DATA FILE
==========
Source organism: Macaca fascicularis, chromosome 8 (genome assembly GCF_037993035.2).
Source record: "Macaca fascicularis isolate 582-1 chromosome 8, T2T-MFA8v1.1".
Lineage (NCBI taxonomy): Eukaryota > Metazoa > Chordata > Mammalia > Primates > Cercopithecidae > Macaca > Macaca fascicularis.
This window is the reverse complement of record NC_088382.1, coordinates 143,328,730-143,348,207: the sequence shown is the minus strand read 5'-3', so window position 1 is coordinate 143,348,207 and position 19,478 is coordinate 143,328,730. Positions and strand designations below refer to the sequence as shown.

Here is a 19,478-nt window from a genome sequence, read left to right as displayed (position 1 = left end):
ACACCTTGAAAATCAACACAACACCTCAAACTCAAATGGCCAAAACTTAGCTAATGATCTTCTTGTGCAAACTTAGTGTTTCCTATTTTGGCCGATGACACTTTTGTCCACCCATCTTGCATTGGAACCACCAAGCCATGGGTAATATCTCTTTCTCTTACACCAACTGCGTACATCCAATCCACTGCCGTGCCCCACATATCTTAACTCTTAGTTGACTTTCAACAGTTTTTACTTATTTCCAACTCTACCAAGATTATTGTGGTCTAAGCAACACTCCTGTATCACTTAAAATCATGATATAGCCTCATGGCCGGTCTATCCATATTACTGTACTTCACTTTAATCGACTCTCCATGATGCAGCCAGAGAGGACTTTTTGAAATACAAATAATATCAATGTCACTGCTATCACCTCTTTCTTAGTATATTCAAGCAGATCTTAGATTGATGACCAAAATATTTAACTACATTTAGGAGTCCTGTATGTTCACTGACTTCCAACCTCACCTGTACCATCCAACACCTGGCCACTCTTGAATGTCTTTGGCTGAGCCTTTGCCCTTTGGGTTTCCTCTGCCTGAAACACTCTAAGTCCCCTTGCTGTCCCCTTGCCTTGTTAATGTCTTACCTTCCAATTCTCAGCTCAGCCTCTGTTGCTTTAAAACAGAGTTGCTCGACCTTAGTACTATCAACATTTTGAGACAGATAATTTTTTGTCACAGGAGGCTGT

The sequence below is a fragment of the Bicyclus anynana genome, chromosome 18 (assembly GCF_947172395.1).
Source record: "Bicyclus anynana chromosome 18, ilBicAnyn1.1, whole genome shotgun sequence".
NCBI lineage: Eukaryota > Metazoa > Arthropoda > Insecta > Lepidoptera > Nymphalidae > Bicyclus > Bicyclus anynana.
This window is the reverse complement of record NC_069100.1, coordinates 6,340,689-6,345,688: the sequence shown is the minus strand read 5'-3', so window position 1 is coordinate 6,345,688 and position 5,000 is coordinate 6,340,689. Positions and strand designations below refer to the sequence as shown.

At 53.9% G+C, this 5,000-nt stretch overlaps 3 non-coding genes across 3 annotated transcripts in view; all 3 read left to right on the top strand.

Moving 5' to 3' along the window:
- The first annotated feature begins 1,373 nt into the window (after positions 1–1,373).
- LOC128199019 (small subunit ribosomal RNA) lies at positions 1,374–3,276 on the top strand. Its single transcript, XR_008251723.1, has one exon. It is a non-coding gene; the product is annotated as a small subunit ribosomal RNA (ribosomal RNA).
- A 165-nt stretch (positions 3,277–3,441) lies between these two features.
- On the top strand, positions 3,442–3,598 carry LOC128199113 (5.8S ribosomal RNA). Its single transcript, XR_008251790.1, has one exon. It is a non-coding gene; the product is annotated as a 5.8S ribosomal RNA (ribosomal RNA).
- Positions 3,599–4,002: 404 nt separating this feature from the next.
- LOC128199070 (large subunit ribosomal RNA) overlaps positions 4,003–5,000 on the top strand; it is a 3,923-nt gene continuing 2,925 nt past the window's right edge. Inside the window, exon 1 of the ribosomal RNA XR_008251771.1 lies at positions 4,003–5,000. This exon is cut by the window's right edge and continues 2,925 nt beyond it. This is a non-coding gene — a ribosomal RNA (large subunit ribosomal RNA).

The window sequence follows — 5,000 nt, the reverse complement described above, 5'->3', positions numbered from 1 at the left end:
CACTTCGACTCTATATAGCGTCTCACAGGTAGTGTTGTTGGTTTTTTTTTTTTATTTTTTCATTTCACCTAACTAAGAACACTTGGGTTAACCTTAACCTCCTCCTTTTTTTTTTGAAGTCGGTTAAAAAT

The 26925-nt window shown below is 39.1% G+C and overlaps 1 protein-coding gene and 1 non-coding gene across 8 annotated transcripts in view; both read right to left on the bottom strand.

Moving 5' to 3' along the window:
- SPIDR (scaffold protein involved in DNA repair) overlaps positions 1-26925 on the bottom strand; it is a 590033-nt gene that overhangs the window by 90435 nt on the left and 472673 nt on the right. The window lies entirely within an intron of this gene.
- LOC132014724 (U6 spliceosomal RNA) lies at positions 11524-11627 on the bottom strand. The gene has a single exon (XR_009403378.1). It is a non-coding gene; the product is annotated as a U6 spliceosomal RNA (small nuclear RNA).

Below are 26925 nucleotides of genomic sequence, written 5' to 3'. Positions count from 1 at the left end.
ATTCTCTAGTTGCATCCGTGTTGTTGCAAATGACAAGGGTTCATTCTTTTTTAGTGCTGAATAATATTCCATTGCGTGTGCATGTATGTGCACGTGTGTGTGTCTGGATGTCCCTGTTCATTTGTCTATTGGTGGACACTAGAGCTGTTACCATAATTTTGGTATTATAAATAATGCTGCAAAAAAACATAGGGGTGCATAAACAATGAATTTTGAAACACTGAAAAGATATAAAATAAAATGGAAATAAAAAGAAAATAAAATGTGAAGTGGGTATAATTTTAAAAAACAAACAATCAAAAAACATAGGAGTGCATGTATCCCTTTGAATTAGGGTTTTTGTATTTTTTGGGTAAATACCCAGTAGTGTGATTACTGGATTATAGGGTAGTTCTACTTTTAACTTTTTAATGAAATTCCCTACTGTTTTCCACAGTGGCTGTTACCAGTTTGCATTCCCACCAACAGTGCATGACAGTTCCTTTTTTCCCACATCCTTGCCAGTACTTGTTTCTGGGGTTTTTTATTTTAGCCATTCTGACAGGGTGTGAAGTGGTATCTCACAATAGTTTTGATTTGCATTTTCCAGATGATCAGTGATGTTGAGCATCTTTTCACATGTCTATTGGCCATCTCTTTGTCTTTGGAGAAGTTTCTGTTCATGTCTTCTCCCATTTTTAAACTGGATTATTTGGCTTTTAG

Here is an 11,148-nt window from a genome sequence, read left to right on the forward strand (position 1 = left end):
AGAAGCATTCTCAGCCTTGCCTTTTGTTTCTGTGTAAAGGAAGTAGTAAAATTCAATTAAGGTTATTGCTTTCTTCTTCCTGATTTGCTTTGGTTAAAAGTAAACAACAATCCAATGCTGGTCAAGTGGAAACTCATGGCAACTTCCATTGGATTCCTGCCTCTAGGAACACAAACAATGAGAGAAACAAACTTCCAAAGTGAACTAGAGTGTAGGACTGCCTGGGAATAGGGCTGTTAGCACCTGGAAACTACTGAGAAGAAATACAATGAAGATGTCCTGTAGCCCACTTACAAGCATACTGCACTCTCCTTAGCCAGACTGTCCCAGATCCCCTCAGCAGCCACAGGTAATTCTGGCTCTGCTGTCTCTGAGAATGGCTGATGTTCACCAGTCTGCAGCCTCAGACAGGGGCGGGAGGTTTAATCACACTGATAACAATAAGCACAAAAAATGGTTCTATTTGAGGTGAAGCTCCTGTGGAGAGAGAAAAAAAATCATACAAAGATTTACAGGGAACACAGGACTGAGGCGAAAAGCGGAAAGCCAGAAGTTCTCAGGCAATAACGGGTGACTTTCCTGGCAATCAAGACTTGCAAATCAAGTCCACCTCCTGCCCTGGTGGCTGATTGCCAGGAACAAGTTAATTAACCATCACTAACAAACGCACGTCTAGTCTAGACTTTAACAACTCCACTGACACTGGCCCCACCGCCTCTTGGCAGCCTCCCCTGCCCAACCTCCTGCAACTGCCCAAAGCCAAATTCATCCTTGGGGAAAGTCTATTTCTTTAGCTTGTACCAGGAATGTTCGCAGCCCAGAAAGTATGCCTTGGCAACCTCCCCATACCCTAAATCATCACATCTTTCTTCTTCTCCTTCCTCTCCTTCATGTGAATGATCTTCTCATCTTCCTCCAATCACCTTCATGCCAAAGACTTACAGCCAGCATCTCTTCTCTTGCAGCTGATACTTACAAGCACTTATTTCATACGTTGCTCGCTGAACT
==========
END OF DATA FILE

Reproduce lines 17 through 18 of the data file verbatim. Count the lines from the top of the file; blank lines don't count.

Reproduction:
- Positions 3,599–4,002: 404 nt separating this feature from the next.
- LOC128199070 (large subunit ribosomal RNA) overlaps positions 4,003–5,000 on the top strand; it is a 3,923-nt gene continuing 2,925 nt past the window's right edge. Inside the window, exon 1 of the ribosomal RNA XR_008251771.1 lies at positions 4,003–5,000. This exon is cut by the window's right edge and continues 2,925 nt beyond it. This is a non-coding gene — a ribosomal RNA (large subunit ribosomal RNA).